In this video, Principal William Noble shares how the PLC process has evolved at LBJ Elementary located within Breathitt County. He shares how the use of a PDSA (Plan, Do, Study, Act) protocol helped to propel their work. The video includes a discussion of his changing roles throughout the process, and the importance of building capacity among teacher leaders. Total time 1:52.

In this video, Mr. Marion Sowders, Superintendent of Casey County Schools, shares his vision for student success and novice reduction through instrumentally implementing highly effective professional learning communities. Mr. Sowders ensures PLCs in Casey County have common traits and threads that support the work of novice reduction that ends in action steps to ensure “all students in Casey County receive a top-notch education”. Total time 3:35.

Critical Conversations Within the PLC

In the following videos, administrators discuss the importance of critical conversations within the PLC:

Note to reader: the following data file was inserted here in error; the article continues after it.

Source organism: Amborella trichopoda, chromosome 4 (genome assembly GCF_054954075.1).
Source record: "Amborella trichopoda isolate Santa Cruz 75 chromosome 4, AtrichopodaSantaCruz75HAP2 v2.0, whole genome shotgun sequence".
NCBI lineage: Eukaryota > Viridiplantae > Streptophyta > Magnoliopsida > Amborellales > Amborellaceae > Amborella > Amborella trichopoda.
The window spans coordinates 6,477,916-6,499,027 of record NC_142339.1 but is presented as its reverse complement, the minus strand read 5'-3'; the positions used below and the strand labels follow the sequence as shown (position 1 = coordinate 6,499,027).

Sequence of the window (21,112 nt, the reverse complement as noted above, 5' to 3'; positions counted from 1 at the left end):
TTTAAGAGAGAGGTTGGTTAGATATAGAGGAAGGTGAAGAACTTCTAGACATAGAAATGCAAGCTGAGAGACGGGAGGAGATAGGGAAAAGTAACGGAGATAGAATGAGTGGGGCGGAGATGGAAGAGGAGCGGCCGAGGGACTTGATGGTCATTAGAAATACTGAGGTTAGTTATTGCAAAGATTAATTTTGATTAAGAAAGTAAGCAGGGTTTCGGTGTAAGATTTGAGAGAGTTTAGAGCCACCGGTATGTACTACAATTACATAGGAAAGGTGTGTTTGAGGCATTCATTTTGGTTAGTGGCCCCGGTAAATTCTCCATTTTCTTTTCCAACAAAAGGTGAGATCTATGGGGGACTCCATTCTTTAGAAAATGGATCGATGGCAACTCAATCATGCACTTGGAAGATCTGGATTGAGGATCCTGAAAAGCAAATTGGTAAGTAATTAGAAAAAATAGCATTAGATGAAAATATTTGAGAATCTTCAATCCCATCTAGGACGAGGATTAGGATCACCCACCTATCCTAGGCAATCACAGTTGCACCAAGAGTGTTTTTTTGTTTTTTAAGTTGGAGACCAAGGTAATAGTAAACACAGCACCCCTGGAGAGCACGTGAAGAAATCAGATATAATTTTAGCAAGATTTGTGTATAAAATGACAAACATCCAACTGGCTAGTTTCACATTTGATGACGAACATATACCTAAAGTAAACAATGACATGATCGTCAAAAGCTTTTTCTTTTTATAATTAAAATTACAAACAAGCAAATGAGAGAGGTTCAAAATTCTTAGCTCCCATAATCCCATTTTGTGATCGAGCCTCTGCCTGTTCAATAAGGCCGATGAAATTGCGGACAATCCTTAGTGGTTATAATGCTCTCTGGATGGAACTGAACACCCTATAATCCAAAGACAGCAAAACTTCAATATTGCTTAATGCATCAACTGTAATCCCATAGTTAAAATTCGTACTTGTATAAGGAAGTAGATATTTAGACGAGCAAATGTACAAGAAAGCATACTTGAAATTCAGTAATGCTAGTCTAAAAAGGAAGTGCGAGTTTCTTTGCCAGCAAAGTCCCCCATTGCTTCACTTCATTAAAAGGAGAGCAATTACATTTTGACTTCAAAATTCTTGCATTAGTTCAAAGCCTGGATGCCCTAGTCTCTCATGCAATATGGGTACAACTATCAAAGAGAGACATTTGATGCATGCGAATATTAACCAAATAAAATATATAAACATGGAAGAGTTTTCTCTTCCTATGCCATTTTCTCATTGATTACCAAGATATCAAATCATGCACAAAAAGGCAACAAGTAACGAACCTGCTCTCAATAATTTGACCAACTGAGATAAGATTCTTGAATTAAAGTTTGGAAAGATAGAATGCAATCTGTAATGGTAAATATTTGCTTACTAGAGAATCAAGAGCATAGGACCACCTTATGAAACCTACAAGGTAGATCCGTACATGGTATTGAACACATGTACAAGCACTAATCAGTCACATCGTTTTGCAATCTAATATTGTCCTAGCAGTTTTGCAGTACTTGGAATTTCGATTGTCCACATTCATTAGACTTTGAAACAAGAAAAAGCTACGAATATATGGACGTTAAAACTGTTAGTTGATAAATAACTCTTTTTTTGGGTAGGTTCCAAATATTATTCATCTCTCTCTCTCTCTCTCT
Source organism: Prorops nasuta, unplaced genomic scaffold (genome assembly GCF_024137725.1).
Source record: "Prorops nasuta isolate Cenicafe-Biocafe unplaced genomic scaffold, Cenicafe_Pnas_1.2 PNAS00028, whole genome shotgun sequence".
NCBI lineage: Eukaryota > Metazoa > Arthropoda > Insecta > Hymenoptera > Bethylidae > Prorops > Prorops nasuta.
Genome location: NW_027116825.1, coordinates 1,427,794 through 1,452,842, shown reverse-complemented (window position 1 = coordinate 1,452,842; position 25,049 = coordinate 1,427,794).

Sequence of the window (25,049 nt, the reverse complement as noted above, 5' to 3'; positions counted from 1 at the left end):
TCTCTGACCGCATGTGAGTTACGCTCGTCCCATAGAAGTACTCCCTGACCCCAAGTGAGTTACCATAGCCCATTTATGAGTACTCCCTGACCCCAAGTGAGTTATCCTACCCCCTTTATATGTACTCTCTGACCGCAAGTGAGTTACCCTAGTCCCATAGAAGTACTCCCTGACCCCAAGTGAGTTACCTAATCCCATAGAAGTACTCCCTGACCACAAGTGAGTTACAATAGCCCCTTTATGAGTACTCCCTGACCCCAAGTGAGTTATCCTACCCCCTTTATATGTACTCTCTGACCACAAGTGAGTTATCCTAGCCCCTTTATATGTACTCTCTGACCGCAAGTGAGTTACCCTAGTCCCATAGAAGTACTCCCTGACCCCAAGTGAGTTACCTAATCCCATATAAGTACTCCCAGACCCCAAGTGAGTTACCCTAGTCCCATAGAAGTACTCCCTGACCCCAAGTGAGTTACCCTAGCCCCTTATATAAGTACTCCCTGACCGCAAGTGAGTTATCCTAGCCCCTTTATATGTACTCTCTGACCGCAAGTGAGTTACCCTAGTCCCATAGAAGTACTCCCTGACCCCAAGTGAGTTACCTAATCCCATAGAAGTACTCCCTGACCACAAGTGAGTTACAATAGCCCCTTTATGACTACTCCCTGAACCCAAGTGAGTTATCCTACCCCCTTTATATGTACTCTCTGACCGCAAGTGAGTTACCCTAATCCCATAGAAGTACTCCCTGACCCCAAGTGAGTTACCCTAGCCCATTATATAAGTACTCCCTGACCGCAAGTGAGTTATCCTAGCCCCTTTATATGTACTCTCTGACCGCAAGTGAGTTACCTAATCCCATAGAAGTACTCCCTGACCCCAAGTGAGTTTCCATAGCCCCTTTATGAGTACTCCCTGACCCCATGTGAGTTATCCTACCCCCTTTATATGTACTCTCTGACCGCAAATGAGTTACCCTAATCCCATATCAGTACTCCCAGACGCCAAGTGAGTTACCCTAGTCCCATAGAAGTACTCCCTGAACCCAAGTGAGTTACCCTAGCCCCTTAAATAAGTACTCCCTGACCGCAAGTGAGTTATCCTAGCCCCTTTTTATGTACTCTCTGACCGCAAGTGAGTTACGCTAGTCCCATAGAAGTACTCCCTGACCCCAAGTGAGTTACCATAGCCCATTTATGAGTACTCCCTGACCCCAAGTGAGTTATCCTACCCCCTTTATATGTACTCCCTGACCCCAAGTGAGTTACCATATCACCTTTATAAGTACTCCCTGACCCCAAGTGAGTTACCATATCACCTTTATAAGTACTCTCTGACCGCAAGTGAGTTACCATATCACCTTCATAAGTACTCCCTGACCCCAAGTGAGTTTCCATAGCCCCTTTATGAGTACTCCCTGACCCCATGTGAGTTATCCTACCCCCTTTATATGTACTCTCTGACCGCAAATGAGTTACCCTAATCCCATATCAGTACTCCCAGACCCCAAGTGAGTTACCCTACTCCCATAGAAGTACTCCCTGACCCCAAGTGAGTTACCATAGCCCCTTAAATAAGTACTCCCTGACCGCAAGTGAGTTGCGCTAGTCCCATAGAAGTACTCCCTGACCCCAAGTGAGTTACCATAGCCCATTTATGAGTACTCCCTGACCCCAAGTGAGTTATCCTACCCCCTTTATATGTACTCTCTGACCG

In this video, Principal William Streeval and Curriculum Coach Lisa Ware from Jones Park Elementary School located within Casey County share the importance of having critical conversations during the PLCs. This video includes a discussion of how their PLC teams look at individual student data and develop plans to address underperformance. Mr. Streeval stresses the importance of also celebrating student progress as they move toward their goals. Total time 3:01.

In this video, Amanda Hall, Curriculum Specialist at Pulaski County High School, shares the importance of keeping PLC conversations student focused. She discusses the value of teacher reflection in the PLC process, and shares how administrators can ask probing questions to aid in that reflection. Total time 1:32.